Warnock to report raising nearly $13M in Q3 of Senate bid

FILE - In this Jan. 12, 2018 file photo Rev. Raphael Warnock speaks at Ebenezer Baptist Church in Atlanta. Former President Barack Obama is endorsing Warnock in the race to fill a U.S. Senate seat in Georgia. Warnock is one of the Democrats running in a crowded field for the special election to be held Nov. 3, 2020. The seat is currently held by Republican Kelly Loeffler, a wealthy businesswoman who was appointed earlier this year by Republican Gov. Brian Kemp. (AP Photo/David Goldman, File)

Credit: David Goldman

Credit: David Goldman

Democrat Raphael Warnock will report raising more than $12.8 million over the last three months of his campaign to oust U.S. Sen. Kelly Loeffler in a wild special election that will almost certainly stretch into next year.

Warnock, the pastor of Atlanta’s Ebenezer Baptist Church, has collected more than $17 million from 500,000 separate contributions since entering the race this year.

It’s not immediately clear how much cash on hand the first-time candidate will report after the three-month period, which spans from July to September. In previous filings, he’s outraised both Loeffler, who is self-financing her campaign, and U.S. Rep. Doug Collins, her most formidable Republican rival.

Since no one in the 21-candidate field is likely to win more than 50% of the vote, a January showdown between the two top finishers is expected.

About the Senate special election

The November special election for U.S. Sen. Kelly Loeffler’s seat features 21 candidates on the same ballot with no party primary to filter out nominees.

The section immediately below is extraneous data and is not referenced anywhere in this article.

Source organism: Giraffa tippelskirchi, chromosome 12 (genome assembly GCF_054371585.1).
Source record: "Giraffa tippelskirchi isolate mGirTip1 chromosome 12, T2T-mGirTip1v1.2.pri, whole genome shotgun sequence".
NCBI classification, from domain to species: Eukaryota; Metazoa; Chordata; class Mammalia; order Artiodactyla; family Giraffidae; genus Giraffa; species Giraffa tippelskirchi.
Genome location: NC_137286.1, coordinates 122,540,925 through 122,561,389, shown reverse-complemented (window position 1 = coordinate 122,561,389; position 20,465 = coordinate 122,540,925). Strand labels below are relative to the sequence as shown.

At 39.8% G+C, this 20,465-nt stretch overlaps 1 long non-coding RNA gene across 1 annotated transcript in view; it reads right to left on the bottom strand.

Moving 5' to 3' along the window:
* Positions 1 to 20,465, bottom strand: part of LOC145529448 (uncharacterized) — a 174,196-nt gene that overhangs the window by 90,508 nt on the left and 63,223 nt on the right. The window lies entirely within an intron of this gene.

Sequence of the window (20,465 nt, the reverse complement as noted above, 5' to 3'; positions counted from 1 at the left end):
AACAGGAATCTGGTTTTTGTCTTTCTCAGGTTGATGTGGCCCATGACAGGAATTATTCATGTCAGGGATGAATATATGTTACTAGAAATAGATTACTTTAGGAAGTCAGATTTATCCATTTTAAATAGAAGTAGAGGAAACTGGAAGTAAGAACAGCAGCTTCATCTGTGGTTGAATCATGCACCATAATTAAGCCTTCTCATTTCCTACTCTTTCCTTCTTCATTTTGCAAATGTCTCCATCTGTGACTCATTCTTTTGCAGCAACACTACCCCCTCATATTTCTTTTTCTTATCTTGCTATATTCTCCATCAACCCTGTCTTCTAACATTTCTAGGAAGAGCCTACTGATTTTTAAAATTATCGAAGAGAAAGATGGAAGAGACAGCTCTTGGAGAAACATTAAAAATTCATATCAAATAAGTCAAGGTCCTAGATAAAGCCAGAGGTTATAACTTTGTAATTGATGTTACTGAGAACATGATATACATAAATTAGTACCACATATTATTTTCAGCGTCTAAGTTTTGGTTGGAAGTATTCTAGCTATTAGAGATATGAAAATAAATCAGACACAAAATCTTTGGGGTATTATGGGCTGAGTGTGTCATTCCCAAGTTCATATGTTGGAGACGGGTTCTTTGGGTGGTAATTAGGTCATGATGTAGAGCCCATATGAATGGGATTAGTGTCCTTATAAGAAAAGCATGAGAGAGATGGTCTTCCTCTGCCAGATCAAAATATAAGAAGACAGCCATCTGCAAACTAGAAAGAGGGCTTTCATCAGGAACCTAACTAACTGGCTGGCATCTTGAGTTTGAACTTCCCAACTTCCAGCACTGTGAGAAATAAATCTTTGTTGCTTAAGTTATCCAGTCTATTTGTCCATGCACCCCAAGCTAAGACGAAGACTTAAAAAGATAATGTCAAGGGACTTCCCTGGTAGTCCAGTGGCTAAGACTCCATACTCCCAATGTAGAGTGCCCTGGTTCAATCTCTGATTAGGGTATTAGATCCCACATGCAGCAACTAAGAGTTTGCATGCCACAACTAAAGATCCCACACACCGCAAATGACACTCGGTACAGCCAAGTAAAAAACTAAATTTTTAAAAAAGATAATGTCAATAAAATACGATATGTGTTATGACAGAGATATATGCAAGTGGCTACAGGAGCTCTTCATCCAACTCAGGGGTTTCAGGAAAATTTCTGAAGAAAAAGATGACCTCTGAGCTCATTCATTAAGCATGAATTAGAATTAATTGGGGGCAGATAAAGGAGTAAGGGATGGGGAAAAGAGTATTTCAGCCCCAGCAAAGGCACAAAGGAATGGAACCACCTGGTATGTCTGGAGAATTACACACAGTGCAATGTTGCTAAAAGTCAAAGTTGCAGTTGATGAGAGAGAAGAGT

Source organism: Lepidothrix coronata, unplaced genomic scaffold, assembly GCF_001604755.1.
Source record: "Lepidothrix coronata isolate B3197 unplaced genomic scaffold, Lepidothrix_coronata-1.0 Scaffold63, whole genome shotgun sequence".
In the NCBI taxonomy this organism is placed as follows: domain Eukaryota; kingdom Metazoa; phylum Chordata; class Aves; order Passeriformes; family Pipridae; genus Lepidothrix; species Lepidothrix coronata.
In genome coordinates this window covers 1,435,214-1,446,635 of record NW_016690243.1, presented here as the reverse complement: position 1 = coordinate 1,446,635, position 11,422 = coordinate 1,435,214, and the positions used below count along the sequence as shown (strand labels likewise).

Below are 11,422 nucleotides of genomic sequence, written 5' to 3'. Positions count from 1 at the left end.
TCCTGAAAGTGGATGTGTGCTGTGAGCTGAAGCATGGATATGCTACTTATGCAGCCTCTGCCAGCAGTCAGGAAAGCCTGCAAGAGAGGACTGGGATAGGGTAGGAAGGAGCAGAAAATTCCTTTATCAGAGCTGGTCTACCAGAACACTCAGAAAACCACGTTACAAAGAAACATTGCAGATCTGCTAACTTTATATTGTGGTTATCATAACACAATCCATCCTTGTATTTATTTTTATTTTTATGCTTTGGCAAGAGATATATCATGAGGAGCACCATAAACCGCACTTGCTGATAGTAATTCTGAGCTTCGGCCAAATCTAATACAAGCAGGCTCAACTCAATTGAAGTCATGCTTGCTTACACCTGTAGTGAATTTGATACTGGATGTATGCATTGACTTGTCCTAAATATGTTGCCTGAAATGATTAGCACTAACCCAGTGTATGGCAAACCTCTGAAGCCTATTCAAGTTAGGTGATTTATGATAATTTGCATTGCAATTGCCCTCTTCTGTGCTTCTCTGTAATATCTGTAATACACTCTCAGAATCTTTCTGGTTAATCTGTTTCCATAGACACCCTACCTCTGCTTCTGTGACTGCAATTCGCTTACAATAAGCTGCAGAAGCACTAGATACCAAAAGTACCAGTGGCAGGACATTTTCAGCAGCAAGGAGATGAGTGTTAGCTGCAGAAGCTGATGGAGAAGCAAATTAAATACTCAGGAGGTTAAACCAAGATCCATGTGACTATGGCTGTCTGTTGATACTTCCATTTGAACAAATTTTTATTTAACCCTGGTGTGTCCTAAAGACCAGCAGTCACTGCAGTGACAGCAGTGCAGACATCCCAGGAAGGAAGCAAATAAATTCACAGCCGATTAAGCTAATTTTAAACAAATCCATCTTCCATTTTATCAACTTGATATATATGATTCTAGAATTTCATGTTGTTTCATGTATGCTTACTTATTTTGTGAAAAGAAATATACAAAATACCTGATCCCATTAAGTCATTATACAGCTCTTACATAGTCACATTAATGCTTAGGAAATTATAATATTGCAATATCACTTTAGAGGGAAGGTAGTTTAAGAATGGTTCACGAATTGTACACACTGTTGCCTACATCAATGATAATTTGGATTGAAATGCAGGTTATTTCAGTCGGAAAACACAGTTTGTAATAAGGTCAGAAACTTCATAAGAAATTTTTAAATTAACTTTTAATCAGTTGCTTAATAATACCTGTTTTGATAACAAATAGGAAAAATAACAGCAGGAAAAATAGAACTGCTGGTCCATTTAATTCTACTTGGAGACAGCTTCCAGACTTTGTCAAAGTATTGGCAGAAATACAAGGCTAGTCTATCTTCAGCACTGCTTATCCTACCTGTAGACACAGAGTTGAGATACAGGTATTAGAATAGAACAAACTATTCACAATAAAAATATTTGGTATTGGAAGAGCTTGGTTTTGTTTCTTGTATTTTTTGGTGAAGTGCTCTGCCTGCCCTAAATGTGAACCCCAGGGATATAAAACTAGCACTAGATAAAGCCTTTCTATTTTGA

If no one gets a majority of the vote – all but certain given the number of candidates - the two top finishers will square off in a January runoff.

Because of the dynamics, it means there’s likely to be one Republican and one Democrat in January matchup. U.S. Rep. Doug Collins is Loeffler’s most formidable GOP challenger, and polls show them in a close race. Raphael Warnock is the establishment-backed Democrat, though he faces competition from educator Matt Lieberman and former federal prosecutor Ed Tarver from his party’s base.

The race is separate from Georgia’s other U.S. Senate contest. Republican David Perdue, who is seeking a second term in office, faces Democrat Jon Ossoff and Libertarian Shane Hazel. That race, too could head to a runoff.

For much of the race, Warnock had struggled to distance himself from fellow Democrat Matt Lieberman in the messy contest. But recent polls show him edging away from the pack, including a Quinnipiac survey this week that pegged Warnock as the frontrunner.

Lieberman, whose father Joe is a former vice presidential nominee, has come under extraordinary pressure from across the Democratic spectrum to abandon the race and give Warnock a clear shot at a runoff that could decide control of the U.S. Senate.

Lieberman has rejected those overtures as Warnock has consolidates his party’s support. In the last week alone, Warnock nabbed endorsements from two former presidents – Jimmy Carter and Barack Obama.

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